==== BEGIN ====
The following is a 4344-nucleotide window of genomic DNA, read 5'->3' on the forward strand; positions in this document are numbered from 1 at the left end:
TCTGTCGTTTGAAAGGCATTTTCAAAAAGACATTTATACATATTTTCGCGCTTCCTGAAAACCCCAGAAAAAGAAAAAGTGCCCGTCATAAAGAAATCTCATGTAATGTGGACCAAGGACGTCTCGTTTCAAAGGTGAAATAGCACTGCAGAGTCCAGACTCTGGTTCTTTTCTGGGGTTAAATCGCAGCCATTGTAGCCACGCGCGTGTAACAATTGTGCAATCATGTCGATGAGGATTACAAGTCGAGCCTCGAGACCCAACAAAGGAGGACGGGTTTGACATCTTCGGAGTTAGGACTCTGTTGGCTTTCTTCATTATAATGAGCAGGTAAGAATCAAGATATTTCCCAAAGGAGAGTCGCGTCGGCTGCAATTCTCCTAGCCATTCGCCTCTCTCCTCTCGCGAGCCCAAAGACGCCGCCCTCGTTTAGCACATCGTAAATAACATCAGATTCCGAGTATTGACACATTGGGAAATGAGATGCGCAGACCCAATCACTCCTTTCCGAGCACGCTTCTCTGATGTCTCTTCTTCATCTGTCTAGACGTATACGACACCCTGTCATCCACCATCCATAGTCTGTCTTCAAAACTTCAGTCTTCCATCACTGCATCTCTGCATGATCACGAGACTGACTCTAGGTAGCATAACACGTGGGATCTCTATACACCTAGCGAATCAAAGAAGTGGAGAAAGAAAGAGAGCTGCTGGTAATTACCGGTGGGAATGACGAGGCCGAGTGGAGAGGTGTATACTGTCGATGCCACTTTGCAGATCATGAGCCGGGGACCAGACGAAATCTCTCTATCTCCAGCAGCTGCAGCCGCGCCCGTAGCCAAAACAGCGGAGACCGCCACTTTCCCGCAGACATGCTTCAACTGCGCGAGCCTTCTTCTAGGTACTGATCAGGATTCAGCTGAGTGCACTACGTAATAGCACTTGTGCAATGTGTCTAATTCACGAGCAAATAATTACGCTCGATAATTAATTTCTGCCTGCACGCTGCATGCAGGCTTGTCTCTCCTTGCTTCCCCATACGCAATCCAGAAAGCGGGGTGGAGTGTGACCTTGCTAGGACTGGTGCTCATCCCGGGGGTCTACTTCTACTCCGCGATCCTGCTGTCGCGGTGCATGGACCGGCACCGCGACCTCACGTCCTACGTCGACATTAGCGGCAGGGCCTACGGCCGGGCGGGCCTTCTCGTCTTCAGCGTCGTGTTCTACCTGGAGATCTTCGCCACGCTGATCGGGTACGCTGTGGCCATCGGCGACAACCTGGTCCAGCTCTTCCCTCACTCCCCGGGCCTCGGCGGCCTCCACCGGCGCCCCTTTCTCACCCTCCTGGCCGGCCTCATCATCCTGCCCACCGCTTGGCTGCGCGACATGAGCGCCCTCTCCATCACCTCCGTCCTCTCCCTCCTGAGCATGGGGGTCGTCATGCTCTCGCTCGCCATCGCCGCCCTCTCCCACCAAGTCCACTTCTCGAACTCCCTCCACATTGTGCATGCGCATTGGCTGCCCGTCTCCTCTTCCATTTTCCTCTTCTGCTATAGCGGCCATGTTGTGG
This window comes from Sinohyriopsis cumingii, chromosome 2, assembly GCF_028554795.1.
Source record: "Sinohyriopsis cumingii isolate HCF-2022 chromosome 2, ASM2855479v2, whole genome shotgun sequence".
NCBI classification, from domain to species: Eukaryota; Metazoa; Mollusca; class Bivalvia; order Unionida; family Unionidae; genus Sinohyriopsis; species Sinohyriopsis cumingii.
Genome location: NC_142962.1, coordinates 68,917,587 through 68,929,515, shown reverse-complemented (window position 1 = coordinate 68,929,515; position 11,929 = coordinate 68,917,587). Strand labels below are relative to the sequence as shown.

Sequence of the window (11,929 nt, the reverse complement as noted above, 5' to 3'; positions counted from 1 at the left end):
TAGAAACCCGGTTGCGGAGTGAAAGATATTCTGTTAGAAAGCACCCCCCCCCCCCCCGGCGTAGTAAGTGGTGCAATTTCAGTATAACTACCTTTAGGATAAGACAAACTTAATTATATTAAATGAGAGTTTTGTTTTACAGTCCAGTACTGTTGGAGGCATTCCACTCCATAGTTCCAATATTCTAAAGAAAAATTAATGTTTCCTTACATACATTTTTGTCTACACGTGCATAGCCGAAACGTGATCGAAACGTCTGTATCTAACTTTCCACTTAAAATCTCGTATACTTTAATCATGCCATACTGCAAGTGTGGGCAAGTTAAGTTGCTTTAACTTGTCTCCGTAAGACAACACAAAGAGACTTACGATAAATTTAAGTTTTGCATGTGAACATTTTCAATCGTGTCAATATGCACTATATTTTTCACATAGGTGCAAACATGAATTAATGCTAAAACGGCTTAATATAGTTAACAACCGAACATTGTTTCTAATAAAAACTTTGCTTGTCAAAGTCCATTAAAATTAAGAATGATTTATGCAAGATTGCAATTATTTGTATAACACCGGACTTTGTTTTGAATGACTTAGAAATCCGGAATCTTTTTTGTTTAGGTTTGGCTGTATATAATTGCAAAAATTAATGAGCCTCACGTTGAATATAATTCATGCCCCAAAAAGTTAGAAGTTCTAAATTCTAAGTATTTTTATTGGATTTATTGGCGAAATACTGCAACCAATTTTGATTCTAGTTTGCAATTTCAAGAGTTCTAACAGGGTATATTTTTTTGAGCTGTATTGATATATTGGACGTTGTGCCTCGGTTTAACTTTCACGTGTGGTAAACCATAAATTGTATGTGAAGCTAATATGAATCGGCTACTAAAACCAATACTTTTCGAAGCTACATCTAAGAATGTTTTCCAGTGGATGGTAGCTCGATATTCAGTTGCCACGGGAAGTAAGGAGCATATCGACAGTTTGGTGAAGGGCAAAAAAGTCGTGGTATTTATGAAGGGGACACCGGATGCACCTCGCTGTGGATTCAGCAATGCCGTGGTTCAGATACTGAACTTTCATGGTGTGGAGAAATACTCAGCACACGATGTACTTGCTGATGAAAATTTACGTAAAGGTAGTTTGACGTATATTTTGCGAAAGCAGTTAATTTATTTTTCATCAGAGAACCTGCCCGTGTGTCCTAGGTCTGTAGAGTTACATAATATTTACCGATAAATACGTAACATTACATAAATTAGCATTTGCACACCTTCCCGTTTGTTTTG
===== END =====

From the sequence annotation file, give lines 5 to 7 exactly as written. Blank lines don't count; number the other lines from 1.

NCBI classification, from domain to species: Eukaryota; Metazoa; Mollusca; class Bivalvia; order Unionida; family Unionidae; genus Sinohyriopsis; species Sinohyriopsis cumingii.
Genome location: NC_142962.1, coordinates 68,917,587 through 68,929,515, shown reverse-complemented (window position 1 = coordinate 68,929,515; position 11,929 = coordinate 68,917,587). Strand labels below are relative to the sequence as shown.

Sequence of the window (11,929 nt, the reverse complement as noted above, 5' to 3'; positions counted from 1 at the left end):